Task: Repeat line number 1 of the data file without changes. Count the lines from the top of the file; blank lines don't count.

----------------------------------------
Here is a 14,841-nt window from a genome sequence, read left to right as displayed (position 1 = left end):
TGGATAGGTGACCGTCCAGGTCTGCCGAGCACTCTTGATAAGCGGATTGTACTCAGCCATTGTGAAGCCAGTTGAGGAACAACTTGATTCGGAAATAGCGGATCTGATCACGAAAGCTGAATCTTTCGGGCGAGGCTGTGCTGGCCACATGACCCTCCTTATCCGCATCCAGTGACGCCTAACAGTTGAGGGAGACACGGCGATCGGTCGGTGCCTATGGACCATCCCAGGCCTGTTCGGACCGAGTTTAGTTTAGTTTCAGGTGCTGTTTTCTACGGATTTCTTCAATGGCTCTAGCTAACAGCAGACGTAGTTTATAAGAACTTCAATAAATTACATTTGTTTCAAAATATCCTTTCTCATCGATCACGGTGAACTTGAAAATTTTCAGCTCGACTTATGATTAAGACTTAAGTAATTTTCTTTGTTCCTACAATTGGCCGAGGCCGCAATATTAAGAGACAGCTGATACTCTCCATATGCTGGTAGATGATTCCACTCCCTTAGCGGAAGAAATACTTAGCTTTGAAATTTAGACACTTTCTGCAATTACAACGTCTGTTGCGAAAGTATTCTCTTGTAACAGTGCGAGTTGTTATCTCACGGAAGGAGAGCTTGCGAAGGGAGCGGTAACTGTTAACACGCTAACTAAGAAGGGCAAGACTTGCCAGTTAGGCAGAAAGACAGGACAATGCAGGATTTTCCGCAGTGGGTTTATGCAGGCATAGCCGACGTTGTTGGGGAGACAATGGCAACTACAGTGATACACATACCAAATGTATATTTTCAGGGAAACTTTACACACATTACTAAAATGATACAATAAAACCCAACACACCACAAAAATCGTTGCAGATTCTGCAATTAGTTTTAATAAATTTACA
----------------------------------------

Here is a 14,841-nt window from a genome sequence, read left to right as displayed (position 1 = left end):